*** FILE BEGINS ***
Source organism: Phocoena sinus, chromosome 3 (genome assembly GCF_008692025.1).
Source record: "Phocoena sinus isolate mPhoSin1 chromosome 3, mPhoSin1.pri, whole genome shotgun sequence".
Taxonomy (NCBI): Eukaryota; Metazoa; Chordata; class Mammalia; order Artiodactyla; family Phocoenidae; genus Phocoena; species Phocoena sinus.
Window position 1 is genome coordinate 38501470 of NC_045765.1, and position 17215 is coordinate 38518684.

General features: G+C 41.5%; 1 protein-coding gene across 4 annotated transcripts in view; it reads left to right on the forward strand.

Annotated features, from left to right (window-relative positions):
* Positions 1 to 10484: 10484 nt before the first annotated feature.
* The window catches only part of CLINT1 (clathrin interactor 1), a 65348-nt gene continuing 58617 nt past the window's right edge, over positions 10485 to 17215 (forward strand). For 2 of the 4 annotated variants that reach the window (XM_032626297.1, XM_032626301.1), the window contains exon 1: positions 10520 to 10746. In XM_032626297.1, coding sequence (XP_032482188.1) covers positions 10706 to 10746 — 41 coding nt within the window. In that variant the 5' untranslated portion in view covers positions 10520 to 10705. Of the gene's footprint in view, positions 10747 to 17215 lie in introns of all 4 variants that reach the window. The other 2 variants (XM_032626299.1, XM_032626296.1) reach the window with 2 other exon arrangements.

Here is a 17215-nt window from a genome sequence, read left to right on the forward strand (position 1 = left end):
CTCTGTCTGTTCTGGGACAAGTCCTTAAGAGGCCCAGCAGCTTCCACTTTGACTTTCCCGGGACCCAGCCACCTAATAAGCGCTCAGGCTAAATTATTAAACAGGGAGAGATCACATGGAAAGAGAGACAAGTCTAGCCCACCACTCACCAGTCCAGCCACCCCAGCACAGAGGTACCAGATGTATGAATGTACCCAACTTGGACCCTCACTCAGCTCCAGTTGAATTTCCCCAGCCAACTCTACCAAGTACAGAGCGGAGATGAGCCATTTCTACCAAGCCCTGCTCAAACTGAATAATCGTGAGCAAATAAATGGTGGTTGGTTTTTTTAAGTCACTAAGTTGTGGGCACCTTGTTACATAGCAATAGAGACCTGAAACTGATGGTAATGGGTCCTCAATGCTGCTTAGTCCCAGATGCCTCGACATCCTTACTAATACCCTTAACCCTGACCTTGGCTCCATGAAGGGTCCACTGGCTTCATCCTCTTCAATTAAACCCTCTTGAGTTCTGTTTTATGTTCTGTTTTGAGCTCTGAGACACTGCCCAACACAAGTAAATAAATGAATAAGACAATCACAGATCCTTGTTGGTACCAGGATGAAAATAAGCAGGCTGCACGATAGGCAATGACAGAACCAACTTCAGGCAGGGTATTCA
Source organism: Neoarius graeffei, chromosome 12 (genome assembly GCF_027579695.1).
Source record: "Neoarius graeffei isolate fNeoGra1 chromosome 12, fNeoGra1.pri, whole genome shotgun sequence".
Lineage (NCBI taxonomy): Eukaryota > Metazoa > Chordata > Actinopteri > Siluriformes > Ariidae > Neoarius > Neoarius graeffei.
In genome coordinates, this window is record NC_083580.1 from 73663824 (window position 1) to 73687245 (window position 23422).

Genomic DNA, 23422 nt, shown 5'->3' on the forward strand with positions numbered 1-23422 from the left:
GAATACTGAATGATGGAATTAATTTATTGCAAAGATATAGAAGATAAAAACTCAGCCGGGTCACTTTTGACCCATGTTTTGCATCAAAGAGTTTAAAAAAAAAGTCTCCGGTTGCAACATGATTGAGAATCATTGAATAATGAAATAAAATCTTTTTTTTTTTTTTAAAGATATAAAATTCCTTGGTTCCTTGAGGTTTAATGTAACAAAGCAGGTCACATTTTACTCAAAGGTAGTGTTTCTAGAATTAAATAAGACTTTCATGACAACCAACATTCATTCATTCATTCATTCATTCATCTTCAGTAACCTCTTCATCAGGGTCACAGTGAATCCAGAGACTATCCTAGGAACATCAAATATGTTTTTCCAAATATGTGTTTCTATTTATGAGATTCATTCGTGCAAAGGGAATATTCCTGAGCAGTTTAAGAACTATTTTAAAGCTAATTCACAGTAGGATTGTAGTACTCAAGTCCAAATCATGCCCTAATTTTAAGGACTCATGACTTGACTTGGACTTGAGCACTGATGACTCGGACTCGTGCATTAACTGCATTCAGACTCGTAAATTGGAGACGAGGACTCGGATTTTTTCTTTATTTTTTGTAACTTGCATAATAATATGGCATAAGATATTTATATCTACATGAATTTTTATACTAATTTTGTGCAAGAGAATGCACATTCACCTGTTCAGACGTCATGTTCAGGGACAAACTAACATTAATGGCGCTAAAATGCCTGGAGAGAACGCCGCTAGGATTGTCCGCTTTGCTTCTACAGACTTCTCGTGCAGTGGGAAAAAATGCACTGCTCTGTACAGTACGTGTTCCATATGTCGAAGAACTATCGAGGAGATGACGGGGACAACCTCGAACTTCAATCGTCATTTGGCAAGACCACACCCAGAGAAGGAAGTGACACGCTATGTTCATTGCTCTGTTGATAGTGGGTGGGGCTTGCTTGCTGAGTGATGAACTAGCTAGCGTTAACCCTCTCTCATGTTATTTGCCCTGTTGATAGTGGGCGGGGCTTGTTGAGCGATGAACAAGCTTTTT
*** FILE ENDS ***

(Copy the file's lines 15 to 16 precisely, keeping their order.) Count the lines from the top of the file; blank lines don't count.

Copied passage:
Genomic DNA, 23422 nt, shown 5'->3' on the forward strand with positions numbered 1-23422 from the left:
GAATACTGAATGATGGAATTAATTTATTGCAAAGATATAGAAGATAAAAACTCAGCCGGGTCACTTTTGACCCATGTTTTGCATCAAAGAGTTTAAAAAAAAAGTCTCCGGTTGCAACATGATTGAGAATCATTGAATAATGAAATAAAATCTTTTTTTTTTTTTTAAAGATATAAAATTCCTTGGTTCCTTGAGGTTTAATGTAACAAAGCAGGTCACATTTTACTCAAAGGTAGTGTTTCTAGAATTAAATAAGACTTTCATGACAACCAACATTCATTCATTCATTCATTCATTCATCTTCAGTAACCTCTTCATCAGGGTCACAGTGAATCCAGAGACTATCCTAGGAACATCAAATATGTTTTTCCAAATATGTGTTTCTATTTATGAGATTCATTCGTGCAAAGGGAATATTCCTGAGCAGTTTAAGAACTATTTTAAAGCTAATTCACAGTAGGATTGTAGTACTCAAGTCCAAATCATGCCCTAATTTTAAGGACTCATGACTTGACTTGGACTTGAGCACTGATGACTCGGACTCGTGCATTAACTGCATTCAGACTCGTAAATTGGAGACGAGGACTCGGATTTTTTCTTTATTTTTTGTAACTTGCATAATAATATGGCATAAGATATTTATATCTACATGAATTTTTATACTAATTTTGTGCAAGAGAATGCACATTCACCTGTTCAGACGTCATGTTCAGGGACAAACTAACATTAATGGCGCTAAAATGCCTGGAGAGAACGCCGCTAGGATTGTCCGCTTTGCTTCTACAGACTTCTCGTGCAGTGGGAAAAAATGCACTGCTCTGTACAGTACGTGTTCCATATGTCGAAGAACTATCGAGGAGATGACGGGGACAACCTCGAACTTCAATCGTCATTTGGCAAGACCACACCCAGAGAAGGAAGTGACACGCTATGTTCATTGCTCTGTTGATAGTGGGTGGGGCTTGCTTGCTGAGTGATGAACTAGCTAGCGTTAACCCTCTCTCATGTTATTTGCCCTGTTGATAGTGGGCGGGGCTTGTTGAGCGATGAACAAGCTTTTT